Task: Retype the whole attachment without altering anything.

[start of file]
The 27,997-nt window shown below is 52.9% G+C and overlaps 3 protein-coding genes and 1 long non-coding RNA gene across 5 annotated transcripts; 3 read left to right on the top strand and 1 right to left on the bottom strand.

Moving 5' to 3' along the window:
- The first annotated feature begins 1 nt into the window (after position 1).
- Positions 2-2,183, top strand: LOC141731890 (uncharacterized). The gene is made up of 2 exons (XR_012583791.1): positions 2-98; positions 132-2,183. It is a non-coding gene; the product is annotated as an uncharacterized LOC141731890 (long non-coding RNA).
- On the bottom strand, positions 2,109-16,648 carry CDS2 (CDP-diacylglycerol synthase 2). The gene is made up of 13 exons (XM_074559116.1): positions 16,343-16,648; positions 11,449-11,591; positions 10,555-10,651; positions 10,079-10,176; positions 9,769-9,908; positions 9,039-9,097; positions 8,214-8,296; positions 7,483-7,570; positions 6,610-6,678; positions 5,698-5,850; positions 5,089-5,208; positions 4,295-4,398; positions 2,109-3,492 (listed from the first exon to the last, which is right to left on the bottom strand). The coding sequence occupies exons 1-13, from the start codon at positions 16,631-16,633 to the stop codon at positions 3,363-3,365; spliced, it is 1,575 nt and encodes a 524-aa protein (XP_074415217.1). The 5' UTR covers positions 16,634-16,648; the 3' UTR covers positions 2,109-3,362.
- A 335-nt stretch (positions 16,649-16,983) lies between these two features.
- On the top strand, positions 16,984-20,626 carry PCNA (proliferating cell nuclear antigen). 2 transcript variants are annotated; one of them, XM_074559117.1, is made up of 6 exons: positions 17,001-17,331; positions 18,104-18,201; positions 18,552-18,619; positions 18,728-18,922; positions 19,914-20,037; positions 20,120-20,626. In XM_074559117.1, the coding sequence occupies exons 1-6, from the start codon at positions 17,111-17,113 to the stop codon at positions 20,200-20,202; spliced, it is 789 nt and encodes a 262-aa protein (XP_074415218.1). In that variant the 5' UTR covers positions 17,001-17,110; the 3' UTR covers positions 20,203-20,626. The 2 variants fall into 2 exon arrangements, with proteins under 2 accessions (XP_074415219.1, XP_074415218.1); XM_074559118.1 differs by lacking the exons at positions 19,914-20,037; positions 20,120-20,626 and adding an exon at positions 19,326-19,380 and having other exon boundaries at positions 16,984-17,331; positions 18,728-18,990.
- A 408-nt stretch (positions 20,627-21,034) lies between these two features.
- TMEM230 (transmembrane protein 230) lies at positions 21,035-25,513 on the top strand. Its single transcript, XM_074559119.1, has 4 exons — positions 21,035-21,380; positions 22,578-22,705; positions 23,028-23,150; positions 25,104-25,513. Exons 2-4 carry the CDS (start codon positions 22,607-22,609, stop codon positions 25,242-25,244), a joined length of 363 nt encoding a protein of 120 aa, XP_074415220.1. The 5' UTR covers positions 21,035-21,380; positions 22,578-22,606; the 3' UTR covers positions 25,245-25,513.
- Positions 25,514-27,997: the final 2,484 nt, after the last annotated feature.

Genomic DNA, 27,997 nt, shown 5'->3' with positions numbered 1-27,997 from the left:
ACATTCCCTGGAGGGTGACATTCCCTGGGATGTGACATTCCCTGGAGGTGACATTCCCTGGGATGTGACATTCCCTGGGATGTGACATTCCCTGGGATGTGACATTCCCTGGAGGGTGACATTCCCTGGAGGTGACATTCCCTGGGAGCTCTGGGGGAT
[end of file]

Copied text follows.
The 27,997-nt window shown below is 52.9% G+C and overlaps 3 protein-coding genes and 1 long non-coding RNA gene across 5 annotated transcripts; 3 read left to right on the top strand and 1 right to left on the bottom strand.

Moving 5' to 3' along the window:
- The first annotated feature begins 1 nt into the window (after position 1).
- Positions 2-2,183, top strand: LOC141731890 (uncharacterized). The gene is made up of 2 exons (XR_012583791.1): positions 2-98; positions 132-2,183. It is a non-coding gene; the product is annotated as an uncharacterized LOC141731890 (long non-coding RNA).
- On the bottom strand, positions 2,109-16,648 carry CDS2 (CDP-diacylglycerol synthase 2). The gene is made up of 13 exons (XM_074559116.1): positions 16,343-16,648; positions 11,449-11,591; positions 10,555-10,651; positions 10,079-10,176; positions 9,769-9,908; positions 9,039-9,097; positions 8,214-8,296; positions 7,483-7,570; positions 6,610-6,678; positions 5,698-5,850; positions 5,089-5,208; positions 4,295-4,398; positions 2,109-3,492 (listed from the first exon to the last, which is right to left on the bottom strand). The coding sequence occupies exons 1-13, from the start codon at positions 16,631-16,633 to the stop codon at positions 3,363-3,365; spliced, it is 1,575 nt and encodes a 524-aa protein (XP_074415217.1). The 5' UTR covers positions 16,634-16,648; the 3' UTR covers positions 2,109-3,362.
- A 335-nt stretch (positions 16,649-16,983) lies between these two features.
- On the top strand, positions 16,984-20,626 carry PCNA (proliferating cell nuclear antigen). 2 transcript variants are annotated; one of them, XM_074559117.1, is made up of 6 exons: positions 17,001-17,331; positions 18,104-18,201; positions 18,552-18,619; positions 18,728-18,922; positions 19,914-20,037; positions 20,120-20,626. In XM_074559117.1, the coding sequence occupies exons 1-6, from the start codon at positions 17,111-17,113 to the stop codon at positions 20,200-20,202; spliced, it is 789 nt and encodes a 262-aa protein (XP_074415218.1). In that variant the 5' UTR covers positions 17,001-17,110; the 3' UTR covers positions 20,203-20,626. The 2 variants fall into 2 exon arrangements, with proteins under 2 accessions (XP_074415219.1, XP_074415218.1); XM_074559118.1 differs by lacking the exons at positions 19,914-20,037; positions 20,120-20,626 and adding an exon at positions 19,326-19,380 and having other exon boundaries at positions 16,984-17,331; positions 18,728-18,990.
- A 408-nt stretch (positions 20,627-21,034) lies between these two features.
- TMEM230 (transmembrane protein 230) lies at positions 21,035-25,513 on the top strand. Its single transcript, XM_074559119.1, has 4 exons — positions 21,035-21,380; positions 22,578-22,705; positions 23,028-23,150; positions 25,104-25,513. Exons 2-4 carry the CDS (start codon positions 22,607-22,609, stop codon positions 25,242-25,244), a joined length of 363 nt encoding a protein of 120 aa, XP_074415220.1. The 5' UTR covers positions 21,035-21,380; positions 22,578-22,606; the 3' UTR covers positions 25,245-25,513.
- Positions 25,514-27,997: the final 2,484 nt, after the last annotated feature.

Genomic DNA, 27,997 nt, shown 5'->3' with positions numbered 1-27,997 from the left:
ACATTCCCTGGAGGGTGACATTCCCTGGGATGTGACATTCCCTGGAGGTGACATTCCCTGGGATGTGACATTCCCTGGGATGTGACATTCCCTGGGATGTGACATTCCCTGGAGGGTGACATTCCCTGGAGGTGACATTCCCTGGGAGCTCTGGGGGAT